On the face of it, output has not suffered and OPEC is still producing over 30mbpd. The only anomaly in this context is Venezuela. Some years ago, Venezuela demanded that the Secretary General should visit the country, for them to demonstrate to him an output level close to 3mbpd. Until the end of Q2 this year, Venezuela has been reporting 2.8mbpd, but nothing since then, which contrasts strongly against the figure of 2.3mbpd, supplied from secondary sources which have maintained this level until the end of October. My guess is that the lack of investment in PDVSA, the state owned oil company, has finally come through and as Venezuela needs a production cost of around $117pb, it is very vulnerable to the lower prices of today.

As prices fall benefits are quickly perceived and in Europe, where taxation on fuels is high, any opportunity for a reduction is seen as good news. Since the end of June, the Brent Crude price has fallen by $35 or 32% from $112 to $77 but as we do not run our vehicles on crude, we have to relate to prices paid for automotive fuels.

We also have to adjust these prices from dollar to sterling. There has been a fall in Diesel and Petrol prices by 17% and 25% respectively, but the commodity element is only one part of the equation and less than half of the overall price. In the UK Diesel and Petrol have a duty level of 58ppl added and then, VAT of 20% applied over the combined commodity plus tax price. So a price of 130ppl in June, for Diesel, should today be around 121ppl, 9ppl cheaper. Correspondingly, for Petrol, the same price of 130ppl in June should now stand at 118ppl, giving a reduction of 12ppl. There will not be any compensating duty increase in the UK before 31 st . August 2015.

The year started well for the OPEC Basket and by the time of the last Meeting they were enjoying a price for Q3 of $100.86 but from that time it fell in line with the Brent price, achieving $96 in September, $85 in October and around $75 in November. It has remained there in recent days, not showing any real sign of enthusiasm for anything that OPEC might have done up until this Meeting. Looking at what each member supposedly needs, to balance their fiscal budgets, only Qatar and Kuwait can survive. There has been little long term planning and many OPEC members have spent indiscriminately and not invested in the infrastructure for the future. Whether the lower oil price will force some level of discipline into the administrations or not we shall probably never know. The opportunity is there because the market will turn and prices will rise more slowly, to allow for adjustments to be made by consuming nations, as they catch up and move themselves out of recession.

Today in Vienna, the proceedings were opened by the Head of the Libyan delegation. What is frustrating about Libya is that there is an official minister and an unofficial one, reflecting the physical division of the country but neither was present today. He made the point that since the last meeting, the global economic recovery has continued, although at lower levels, that he expects global economic growth in 2015 to rise from 3.2 per cent to 3.6 per cent. Similarly, world oil demand in 2015 is forecasted to grow by around 1.1 million barrels per day, with total world consumption at around 92.3 million barrels per day and the bulk of this net oil demand growth will continue to come from non-OECD countries.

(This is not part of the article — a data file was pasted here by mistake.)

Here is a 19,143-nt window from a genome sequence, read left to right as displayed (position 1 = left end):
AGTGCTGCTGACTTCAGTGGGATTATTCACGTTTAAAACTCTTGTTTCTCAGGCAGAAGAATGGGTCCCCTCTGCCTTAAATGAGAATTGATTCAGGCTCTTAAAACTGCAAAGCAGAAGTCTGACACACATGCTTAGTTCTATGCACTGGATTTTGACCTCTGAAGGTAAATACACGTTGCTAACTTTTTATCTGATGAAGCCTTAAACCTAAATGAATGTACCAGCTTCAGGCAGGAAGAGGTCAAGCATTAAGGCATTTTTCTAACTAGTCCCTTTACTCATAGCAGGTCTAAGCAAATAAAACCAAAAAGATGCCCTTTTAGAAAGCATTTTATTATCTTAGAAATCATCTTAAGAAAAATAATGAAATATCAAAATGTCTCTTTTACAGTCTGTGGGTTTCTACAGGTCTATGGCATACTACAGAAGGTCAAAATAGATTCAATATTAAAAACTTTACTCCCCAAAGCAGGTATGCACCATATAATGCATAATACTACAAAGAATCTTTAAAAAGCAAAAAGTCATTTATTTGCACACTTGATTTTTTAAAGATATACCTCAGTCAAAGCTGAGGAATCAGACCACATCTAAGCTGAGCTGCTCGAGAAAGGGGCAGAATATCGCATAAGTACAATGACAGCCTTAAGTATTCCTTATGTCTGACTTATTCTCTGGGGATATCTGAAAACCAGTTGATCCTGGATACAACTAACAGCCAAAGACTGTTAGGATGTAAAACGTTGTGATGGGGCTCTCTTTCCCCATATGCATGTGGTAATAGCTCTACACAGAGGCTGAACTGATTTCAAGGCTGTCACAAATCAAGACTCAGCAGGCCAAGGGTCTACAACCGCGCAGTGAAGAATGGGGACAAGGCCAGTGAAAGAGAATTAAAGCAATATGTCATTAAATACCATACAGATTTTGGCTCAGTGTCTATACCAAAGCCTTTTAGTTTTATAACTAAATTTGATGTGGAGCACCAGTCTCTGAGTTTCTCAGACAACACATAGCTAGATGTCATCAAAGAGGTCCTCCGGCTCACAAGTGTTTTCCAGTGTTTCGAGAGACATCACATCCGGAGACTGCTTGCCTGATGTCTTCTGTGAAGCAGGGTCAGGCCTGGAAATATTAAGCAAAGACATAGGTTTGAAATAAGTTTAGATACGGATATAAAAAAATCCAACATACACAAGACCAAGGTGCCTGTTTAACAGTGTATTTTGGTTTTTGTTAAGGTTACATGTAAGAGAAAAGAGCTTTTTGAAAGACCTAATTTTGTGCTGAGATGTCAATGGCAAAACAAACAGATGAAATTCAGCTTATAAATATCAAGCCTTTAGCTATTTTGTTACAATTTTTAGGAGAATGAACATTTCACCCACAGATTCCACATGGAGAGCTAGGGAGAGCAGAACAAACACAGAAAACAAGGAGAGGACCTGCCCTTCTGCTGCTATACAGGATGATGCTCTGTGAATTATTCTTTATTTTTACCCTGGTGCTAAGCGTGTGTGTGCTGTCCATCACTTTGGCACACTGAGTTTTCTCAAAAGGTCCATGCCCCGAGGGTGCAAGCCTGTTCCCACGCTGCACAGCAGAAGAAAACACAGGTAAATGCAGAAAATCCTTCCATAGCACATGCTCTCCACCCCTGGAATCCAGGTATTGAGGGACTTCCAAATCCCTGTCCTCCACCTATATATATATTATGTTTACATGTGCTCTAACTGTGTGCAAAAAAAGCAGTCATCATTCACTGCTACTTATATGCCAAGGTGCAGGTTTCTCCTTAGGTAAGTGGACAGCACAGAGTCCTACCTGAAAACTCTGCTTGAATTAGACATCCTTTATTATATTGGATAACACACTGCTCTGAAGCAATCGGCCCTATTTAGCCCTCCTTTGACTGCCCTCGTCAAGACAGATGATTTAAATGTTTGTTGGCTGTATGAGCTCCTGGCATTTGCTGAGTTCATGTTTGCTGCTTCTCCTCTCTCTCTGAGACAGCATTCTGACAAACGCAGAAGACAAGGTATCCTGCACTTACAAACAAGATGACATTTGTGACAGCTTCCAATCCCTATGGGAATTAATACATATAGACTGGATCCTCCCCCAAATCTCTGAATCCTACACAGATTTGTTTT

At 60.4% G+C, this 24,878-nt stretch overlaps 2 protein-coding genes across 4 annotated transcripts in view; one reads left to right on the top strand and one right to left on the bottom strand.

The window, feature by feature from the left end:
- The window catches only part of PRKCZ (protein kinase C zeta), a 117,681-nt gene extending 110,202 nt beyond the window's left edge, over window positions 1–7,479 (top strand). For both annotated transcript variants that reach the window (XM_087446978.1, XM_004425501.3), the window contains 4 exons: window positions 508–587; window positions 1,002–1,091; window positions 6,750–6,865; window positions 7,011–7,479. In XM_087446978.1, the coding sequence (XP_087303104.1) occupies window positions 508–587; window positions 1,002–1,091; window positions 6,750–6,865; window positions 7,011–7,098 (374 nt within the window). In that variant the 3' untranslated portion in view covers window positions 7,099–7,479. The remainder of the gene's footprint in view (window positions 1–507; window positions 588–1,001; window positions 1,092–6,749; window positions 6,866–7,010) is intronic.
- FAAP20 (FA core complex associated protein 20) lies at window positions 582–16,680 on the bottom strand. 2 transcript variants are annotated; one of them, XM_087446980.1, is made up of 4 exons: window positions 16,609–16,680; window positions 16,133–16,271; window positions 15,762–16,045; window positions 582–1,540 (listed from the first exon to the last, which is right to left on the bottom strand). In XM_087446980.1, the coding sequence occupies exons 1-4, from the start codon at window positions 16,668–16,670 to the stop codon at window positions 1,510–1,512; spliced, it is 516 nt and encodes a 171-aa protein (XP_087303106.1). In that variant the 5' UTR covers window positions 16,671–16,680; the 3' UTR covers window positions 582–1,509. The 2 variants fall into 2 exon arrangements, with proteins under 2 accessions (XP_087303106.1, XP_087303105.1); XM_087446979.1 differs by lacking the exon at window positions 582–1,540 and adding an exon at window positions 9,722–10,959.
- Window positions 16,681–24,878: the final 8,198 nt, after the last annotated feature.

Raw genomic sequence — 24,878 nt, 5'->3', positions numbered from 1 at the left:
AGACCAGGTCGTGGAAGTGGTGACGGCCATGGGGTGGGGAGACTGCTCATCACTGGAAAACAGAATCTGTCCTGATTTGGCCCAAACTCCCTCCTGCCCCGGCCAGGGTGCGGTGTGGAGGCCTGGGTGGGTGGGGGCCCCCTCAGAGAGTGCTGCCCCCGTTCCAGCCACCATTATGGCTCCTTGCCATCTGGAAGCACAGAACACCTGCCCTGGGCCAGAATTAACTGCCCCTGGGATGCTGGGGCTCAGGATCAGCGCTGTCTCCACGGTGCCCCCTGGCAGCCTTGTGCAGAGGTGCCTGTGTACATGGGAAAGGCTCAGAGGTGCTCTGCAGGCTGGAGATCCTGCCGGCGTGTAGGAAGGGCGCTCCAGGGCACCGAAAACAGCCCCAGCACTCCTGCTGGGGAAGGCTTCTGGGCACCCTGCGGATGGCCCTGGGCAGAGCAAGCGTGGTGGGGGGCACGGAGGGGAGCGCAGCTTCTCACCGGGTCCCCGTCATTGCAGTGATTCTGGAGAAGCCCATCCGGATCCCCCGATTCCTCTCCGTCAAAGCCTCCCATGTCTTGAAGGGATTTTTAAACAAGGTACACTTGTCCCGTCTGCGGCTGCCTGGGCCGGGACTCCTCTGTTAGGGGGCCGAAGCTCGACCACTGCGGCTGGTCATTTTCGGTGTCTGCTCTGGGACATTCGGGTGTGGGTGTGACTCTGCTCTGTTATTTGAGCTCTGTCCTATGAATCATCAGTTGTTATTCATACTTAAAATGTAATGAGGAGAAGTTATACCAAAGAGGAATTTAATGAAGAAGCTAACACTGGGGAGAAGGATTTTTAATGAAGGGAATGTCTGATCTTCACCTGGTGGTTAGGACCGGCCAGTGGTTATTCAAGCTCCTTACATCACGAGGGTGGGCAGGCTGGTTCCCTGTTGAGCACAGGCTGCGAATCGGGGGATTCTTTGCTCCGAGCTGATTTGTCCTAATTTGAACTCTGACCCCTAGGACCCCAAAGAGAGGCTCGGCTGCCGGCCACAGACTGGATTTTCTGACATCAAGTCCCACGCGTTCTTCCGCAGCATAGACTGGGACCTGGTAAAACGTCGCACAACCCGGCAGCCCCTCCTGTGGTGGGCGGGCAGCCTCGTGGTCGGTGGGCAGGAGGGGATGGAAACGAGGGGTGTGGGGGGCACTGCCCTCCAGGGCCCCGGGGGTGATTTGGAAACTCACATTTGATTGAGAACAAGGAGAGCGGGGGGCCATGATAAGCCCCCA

Next year OPEC expects non-OPEC oil supply to rise by 1. 4 mbpd, giving an average of 57.3 mbpd, with the bulk of it coming from the Americas. In terms of price, he suggested that although the OPEC Reference Basket had been fairly stable during the last three and a half years, ranging from $105 and $110 per barrel, since mid-June it has lost 30% of its value. They do not feel that the recent fall is exclusively attributable to fundamentals but also to the impact of speculation, as we have already noted. Demand will pick up and support the market, with opportunities for alternative fuels and climate change directives. They are also aware that if the current trend continues, the long- term sustainability of capacity expansion plans and investment projects may be put at risk.

Looking ahead, Geo-political tension will need to be monitored and particularly threats from both Russia and IS. In the short term, there is definite uncertainty on oil prices and we can expect a further drop, but with winter coming on and lower prices filtering through to build up recovery, we may see the stabilisation that OPEC is hoping for. However, with the price rapidly falling now, already $5 within the hour of the meeting ending, how much further will it go and will OPEC feel the need to re-convene before June? I shall be there, whenever it is!


 

John Hall is Chairman of energy consultant Alfa Energy LLC. Any comments or queries, please contact – John Hall, John.Hall@alfaenergy.co.uk, +44 7785 274530. Petroleumworld does not necessarily share these views.